We sat down with Michael Aneto in Amsterdam to talk about his design and technology firm SAI, Generative AI and Web 3.0.
“He showed me how I could tie together different parts of culture to answer questions we faced.”
What are you working on right now? What makes it special?
I can't talk about what we're working on right now due to confidentiality, but one really cool thing we worked on recently was a film for the Stedelijk Museum, one of the best contemporary museums in the world and a template for MoMA and White Cube.
The museum went through a significant renovation a few years ago, and one of our clients, a Japanese company, provided the materials for the exterior "bathtub" construction. We were given the opportunity to make a film, a mini-documentary, about the bathtub.
Instead of taking the corporate route, we came up with the idea of celebrating the first 10 years of the bathtub by featuring 10 people with opinions on it, whether positive or negative.
How did you make it work?
We wanted to showcase the museum's impact on them. It was fascinating to gather a diverse group of individuals for the project. We included an expat from Finland, an artist from the museum, and others who all shared their unique perspectives on the iconic bathtub structure.
We had an artist named Ray, who is from an underrepresented community, do the voiceover for the film. His reaction was brilliant and natural because he comes from the city. Giving a stage to underrepresented communities often results in them shining because they're thinking about these issues all the time.
What's the best idea you've had this week?
The best idea I had this week was for a talk at the Dutch creativity festival. I was struggling with how to convey the concept of imagination versus storytelling, and then I had an idea of how to do it. I spoke to my motion designer, and I think it will visually get the point across effectively.
What common qualities are there between the best strategists you've ever worked with?
The best strategists I've worked with have been curious, non-judgmental, and had a good sense of humour. They also have a love for creativity and are humble about the impact they can have on the output.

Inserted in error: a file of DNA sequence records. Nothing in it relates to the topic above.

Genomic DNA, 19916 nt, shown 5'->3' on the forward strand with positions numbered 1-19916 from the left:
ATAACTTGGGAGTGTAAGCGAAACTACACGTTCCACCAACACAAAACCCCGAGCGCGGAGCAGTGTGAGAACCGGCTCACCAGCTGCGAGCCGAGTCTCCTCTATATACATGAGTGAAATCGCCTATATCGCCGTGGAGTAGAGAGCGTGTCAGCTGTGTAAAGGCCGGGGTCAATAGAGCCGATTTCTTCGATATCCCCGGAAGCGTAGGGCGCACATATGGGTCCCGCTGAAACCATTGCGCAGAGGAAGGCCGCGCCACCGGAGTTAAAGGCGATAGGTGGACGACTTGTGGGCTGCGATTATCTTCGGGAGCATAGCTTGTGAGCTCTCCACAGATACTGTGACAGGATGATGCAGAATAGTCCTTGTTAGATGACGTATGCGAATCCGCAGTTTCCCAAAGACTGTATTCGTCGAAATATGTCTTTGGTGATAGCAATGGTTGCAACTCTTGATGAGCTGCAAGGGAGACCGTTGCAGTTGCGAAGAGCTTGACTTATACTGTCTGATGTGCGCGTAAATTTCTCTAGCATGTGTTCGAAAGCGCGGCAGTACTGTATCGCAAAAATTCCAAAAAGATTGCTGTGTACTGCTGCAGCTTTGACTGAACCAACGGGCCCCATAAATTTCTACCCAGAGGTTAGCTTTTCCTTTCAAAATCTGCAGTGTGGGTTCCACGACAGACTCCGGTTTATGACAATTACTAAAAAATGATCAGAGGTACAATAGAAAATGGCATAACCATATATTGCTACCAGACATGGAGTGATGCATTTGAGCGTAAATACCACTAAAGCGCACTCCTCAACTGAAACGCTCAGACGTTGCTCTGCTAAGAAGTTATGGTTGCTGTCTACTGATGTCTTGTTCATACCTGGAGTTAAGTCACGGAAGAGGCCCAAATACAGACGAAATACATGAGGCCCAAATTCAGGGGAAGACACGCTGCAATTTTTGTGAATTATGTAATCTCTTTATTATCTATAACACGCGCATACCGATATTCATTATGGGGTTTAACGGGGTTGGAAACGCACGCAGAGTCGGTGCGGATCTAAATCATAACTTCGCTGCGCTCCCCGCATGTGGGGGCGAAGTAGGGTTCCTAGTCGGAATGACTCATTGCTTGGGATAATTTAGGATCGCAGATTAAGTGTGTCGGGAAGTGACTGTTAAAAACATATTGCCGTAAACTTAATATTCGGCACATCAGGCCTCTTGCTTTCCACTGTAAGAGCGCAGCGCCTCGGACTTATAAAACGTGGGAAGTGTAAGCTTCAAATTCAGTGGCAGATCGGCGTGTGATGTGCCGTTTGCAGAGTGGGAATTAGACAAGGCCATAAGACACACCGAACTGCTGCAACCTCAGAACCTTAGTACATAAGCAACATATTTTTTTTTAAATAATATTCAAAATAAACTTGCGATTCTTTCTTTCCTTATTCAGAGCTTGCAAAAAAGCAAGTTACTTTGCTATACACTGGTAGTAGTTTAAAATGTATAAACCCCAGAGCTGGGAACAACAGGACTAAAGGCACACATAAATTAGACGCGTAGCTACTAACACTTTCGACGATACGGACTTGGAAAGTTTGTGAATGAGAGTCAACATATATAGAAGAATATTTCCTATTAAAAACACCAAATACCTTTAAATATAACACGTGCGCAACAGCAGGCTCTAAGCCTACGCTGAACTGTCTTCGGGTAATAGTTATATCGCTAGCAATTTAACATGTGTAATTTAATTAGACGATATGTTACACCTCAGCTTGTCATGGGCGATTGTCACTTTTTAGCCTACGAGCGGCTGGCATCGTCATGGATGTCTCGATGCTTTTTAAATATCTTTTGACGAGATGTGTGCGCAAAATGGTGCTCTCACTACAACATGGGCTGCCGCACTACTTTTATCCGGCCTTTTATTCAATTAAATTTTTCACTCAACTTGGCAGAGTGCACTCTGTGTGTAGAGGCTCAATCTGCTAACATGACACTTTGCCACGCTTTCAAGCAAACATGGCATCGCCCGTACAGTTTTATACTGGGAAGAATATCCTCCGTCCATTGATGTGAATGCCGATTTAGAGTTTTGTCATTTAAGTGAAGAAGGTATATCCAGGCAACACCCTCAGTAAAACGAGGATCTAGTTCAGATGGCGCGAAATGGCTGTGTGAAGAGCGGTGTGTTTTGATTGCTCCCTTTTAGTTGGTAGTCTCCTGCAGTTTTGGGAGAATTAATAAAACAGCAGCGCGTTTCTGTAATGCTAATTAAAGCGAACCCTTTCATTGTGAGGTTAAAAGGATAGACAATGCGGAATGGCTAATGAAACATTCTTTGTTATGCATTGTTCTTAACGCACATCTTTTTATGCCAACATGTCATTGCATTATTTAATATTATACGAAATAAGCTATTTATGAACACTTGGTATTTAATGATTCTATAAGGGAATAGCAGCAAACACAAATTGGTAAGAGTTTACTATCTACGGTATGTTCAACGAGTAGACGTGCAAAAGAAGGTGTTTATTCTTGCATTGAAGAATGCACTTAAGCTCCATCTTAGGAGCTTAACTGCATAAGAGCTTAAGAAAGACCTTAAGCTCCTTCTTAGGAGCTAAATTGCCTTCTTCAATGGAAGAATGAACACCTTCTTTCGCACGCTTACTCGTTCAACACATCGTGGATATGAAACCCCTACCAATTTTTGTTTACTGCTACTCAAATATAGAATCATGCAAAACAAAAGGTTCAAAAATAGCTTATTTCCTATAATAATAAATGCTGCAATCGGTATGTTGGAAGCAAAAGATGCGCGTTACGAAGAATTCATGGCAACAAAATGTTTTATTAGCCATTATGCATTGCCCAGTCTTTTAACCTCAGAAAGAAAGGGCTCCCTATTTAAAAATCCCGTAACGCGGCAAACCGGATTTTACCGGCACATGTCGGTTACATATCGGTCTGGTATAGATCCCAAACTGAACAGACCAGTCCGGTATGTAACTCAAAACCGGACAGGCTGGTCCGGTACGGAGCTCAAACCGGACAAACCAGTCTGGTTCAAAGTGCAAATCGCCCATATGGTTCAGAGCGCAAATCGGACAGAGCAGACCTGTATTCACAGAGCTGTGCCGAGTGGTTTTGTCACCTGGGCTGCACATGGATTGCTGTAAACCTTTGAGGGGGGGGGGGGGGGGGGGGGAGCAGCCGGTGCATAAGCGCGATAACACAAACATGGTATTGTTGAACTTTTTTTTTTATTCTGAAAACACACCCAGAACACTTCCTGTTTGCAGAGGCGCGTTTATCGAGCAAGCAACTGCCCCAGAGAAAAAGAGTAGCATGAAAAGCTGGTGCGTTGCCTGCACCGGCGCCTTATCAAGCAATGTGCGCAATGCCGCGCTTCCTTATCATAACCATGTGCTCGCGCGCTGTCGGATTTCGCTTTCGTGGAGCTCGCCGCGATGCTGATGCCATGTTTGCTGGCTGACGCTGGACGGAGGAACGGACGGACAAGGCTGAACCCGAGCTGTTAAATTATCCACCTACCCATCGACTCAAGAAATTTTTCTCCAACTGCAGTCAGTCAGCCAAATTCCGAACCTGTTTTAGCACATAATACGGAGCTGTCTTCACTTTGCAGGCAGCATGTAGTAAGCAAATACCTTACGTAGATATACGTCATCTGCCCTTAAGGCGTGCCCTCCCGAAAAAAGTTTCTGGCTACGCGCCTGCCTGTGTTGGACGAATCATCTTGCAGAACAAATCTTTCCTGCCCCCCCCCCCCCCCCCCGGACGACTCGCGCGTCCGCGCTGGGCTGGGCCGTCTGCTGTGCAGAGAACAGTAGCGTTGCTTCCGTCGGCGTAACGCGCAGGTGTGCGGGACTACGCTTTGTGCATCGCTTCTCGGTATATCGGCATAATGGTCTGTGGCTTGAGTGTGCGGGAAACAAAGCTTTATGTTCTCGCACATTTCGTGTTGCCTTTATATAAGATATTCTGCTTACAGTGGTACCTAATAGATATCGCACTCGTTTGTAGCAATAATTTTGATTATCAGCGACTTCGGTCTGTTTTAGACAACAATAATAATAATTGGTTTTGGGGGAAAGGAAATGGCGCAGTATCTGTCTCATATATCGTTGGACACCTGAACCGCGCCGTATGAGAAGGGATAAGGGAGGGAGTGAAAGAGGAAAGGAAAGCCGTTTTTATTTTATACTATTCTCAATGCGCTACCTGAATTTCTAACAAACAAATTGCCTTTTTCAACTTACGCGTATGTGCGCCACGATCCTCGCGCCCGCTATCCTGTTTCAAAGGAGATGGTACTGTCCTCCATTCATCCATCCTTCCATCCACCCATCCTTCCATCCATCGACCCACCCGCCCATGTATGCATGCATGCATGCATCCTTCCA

What technologies do you think will spice up the industry in the coming years?
I believe technologies like Web3 platforms, such as Nike's .SWOOSH, will be game-changers, as they educate and engage their communities.
When a large organisation or entity shares knowledge for free on a massive scale, it sends a strong message to the market and people that the subject matter is important. This kind of action tends to create a ripple effect in terms of messaging and awareness. On top of that it's a creative platform so people are going to start doing stuff and making things happen.
How do you feel about keeping up with new technologies?
I always get excited by new technologies, both for entertainment and professional purposes. I'm genuinely interested in science and technology, so it's something I enjoy.
Can you imagine tech that helps create better ideas?
Yes, there are already AI platforms that can create high-quality images based on user input. These tools can be used intelligently or cynically to replace designers and photographers. It ultimately depends on the individuals and how they use it.
Would you use AI-generated images in your agency?
I think it's essential to consider the value and potential of these technologies. It depends on the specific project and whether using AI-generated images would genuinely benefit the output. It's crucial to strike a balance between embracing new technologies and maintaining the importance of human creativity and skills.
Who had the biggest impact on your career?
The biggest impact on my career was definitely my first boss, Graham Hawkey Smith. He wasn't just a boss; he also became a mentor and still is to this day. My first job was at an agency that eventually became TBWA. I had just come back from university and spent a year in Paris. One thing that struck me was how different types of people could work together towards the same goal. We were very different – a young black guy from Hackney and an older white guy from Yorkshire. He was into cricket and rugby, while I was into football.
What really made a big impact was that Graham didn't just tell me how to do things or list my strengths. Instead, he showed me how I could tie together different parts of culture to answer questions we faced. He helped me realise what I was really good at – synthesising, taking things that may seem unrelated and creating a cohesive whole.
Graham was (and still is!) also an excellent storyteller, and he always had an anecdote for everything. I owe a lot to him.